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Nursing students and first responders participate in mock tornado exercise to prepare in event of real storm

(Source KSWO) (Source KSWO)
(Source KSWO) (Source KSWO)

LAWTON, OK (KSWO)- Comanche County Memorial Hospital held a mock tornado disaster exercise today with nursing students and first responders to help prepare them in the event of a real storm.

Because of the rain, the drill was moved inside, where nursing students from Oklahoma University, Oklahoma State University, Cameron University, and Great Plains Great Technology Center pretended to be injured victims, while local emergency crews worked with hospital staff to care for them.

The exercised was supervised by hospital staff to understand how they can improve their response.

The students gained so much information because soon they will be the employees working in the hospital taking care of  patients. They got to see hands-on how CCMH employees responded to emergencies, and the hospital staff took note of the various ways they can improve their own work-flow.

Student Josie Manley was one of the 15 victims--struck in the head by some metal debris, and was rushed to the hospital. She said she learned several things that will help prepare her.

"How to handle the disaster, the procedure for once you get into the emergency room, how they triage you, and they give you either red, yellow, or green, and that classifies where you are going to go," Manley.

Anna Driggers was another student victims, and said she paid close attention to the way the various first responders interacted.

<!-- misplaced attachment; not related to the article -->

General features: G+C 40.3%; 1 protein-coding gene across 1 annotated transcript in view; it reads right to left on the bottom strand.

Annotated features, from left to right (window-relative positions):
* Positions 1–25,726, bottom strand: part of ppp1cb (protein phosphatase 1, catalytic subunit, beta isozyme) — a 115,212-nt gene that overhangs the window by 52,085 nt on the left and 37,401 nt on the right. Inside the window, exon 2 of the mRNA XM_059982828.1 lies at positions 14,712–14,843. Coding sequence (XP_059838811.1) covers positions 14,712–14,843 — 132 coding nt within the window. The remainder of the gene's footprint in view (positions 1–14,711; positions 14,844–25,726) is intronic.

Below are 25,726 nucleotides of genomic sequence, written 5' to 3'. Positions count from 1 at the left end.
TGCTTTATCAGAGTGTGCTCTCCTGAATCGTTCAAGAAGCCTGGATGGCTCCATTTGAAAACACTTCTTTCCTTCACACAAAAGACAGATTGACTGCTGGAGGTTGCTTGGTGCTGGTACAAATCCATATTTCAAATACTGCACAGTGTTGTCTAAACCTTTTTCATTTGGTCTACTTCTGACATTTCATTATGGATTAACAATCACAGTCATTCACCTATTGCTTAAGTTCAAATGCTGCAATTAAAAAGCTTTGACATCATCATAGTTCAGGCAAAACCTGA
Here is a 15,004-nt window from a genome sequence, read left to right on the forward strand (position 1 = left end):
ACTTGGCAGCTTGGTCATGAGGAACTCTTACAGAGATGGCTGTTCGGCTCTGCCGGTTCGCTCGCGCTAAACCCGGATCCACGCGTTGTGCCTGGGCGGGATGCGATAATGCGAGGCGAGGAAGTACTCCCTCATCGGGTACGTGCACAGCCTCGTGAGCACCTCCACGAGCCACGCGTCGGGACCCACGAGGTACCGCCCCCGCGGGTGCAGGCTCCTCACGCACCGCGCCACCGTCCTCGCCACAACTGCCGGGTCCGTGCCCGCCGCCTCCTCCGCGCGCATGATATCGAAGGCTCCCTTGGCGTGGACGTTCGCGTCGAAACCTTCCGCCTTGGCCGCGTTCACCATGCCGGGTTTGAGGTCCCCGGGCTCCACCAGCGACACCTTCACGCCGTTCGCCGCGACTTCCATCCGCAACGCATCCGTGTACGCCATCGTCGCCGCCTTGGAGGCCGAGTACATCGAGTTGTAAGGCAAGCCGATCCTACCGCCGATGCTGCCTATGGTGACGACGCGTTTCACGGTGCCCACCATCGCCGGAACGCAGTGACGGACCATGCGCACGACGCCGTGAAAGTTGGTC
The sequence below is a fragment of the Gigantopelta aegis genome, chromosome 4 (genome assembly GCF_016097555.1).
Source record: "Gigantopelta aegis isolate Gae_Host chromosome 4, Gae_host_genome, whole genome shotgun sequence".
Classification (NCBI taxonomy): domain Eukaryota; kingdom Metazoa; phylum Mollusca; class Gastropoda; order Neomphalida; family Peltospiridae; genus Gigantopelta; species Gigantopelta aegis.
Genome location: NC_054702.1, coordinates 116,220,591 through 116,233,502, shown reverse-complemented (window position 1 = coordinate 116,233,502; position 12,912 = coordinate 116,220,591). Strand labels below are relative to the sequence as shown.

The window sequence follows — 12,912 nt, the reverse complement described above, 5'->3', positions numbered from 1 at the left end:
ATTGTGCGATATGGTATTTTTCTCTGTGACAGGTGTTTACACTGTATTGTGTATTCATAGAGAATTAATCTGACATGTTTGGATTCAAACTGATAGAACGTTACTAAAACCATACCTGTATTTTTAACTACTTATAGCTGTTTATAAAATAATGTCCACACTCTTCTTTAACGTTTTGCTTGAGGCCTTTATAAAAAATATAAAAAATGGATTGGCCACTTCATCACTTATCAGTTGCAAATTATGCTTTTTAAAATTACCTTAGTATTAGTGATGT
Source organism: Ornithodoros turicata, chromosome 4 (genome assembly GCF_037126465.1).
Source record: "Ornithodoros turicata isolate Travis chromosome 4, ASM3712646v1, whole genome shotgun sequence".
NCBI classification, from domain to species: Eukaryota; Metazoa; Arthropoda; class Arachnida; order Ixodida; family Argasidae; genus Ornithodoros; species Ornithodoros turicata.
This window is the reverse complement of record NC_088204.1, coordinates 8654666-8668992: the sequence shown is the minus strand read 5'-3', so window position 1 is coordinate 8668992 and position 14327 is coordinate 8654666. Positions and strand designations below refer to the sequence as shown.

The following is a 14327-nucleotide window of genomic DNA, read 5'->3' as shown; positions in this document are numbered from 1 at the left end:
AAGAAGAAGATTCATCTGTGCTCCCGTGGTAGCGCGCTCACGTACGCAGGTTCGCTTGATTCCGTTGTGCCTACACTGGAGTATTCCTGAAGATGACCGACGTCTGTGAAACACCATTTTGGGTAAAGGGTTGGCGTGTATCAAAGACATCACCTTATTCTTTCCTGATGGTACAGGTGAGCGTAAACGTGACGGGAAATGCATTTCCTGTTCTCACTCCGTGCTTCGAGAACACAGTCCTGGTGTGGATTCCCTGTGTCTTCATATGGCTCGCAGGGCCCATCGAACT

"It seems like that the better the communication is the better it goes so going from the EMT and communicating with the emergency room, communicating with the operation room was really important in order for me to get the services I needed in time,"Driggers said.

Comanche County Memorial Registered Nurse ReChelle Walters helped encode information from Kirk's EMS and relayed it back to other departments which included how fast the patients were coming in and what kind of injuries they suffered from. Walters says the mock exercise is less nerve-wracking for nurses than other departments.

"Because that's what we do on a daily basis. We triage patients  when the come in the door whether they come through the lobby, through the back entrance through an ambulance. We triage those patients everyday," Walters.

Leann Legako served as an evaluator. She said they learned more about how the command centers work, and how to clarify the various roles and responsibilities of everyone involved.

"We are really going to focus on good communication. I think we found that we really need to go a better job at getting communications from our different departments so we are going to be looking at ways to handle that, maybe the logistics of where our command center is , maybe if we need to move to different areas," Legako said.

After today's exercise, the nursing students had to take a test on the different roles they played and what they might do differently in an emergency situation.

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